NPR’s recent deal with Triton Digital is more than a means of measuring webcast metrics. It’s also an important step in the direction of monetizing NPR’s streaming content and sharing that revenue potential and that power with affiliate stations.
Listen as I talk with Jay Sterin, Triton’s VP Digital, about what the new capabilities of NPR’s streaming assets will mean to the the network and its affiliates alike:
In particular, this new deal gives local affiliates the ability to replace over-the-air spots with stream-only spots. Given the unique nature of the content, the revenue prospects for both local stations and the network are considerable.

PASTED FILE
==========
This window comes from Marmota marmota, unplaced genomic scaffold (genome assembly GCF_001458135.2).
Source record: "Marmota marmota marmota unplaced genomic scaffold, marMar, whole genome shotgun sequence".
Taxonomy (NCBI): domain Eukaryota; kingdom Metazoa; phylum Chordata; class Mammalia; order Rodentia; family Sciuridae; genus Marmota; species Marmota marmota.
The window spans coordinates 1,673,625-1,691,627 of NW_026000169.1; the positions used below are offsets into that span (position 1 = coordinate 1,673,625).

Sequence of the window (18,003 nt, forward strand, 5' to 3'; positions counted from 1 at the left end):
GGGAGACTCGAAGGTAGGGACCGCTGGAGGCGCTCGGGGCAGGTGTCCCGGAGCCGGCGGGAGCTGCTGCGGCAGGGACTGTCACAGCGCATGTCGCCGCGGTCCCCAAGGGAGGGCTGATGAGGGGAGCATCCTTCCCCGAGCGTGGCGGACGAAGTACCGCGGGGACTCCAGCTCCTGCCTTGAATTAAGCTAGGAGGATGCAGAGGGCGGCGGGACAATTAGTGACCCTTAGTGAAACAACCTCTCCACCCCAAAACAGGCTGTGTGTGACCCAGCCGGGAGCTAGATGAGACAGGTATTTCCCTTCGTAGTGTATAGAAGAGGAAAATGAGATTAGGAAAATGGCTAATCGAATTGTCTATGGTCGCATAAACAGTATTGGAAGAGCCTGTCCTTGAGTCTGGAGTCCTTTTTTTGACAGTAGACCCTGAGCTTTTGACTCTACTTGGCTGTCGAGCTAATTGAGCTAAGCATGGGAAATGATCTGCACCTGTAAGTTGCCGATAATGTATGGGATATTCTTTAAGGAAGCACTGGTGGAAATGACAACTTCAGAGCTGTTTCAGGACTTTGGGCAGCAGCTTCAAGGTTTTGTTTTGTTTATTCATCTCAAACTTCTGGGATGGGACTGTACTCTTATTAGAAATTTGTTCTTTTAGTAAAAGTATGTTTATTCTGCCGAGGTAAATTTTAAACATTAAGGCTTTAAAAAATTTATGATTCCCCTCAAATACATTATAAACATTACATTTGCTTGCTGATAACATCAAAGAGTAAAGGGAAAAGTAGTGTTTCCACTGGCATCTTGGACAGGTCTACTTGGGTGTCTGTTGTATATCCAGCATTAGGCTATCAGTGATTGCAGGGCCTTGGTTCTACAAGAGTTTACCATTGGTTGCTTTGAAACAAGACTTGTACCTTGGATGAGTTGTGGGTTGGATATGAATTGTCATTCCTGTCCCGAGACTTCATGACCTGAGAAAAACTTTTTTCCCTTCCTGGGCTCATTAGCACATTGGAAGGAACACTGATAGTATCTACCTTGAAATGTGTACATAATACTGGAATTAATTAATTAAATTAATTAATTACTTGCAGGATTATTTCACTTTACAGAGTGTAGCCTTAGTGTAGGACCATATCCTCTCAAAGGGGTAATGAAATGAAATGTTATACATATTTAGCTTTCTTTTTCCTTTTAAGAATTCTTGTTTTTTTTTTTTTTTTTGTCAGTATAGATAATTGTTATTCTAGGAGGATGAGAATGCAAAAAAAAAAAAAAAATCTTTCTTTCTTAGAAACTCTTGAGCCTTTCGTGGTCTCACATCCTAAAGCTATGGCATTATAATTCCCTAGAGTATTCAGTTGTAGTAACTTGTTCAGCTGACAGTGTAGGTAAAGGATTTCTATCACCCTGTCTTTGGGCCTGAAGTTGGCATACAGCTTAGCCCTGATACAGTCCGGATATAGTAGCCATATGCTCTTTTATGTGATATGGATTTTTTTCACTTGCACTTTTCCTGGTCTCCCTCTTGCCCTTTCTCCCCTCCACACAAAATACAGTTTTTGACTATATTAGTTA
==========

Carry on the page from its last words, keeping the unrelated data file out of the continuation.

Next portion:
This is a point worth remembering as some commercial broadcasters lobby for the ability to combine in-stream and over-the-air ads (challenged today by AFTRA) just as NPR is doing exactly the opposite – and they don’t even have to since they are not constrained by AFTRA.
What do they know that other broadcasters don’t?
How big is the potential streaming market compared to the display market that NPR has already effectively monetized?
“[NPR sees] them as very comparable,” says Jay. “Go where the audience is, and make money.”
Sounds good to me.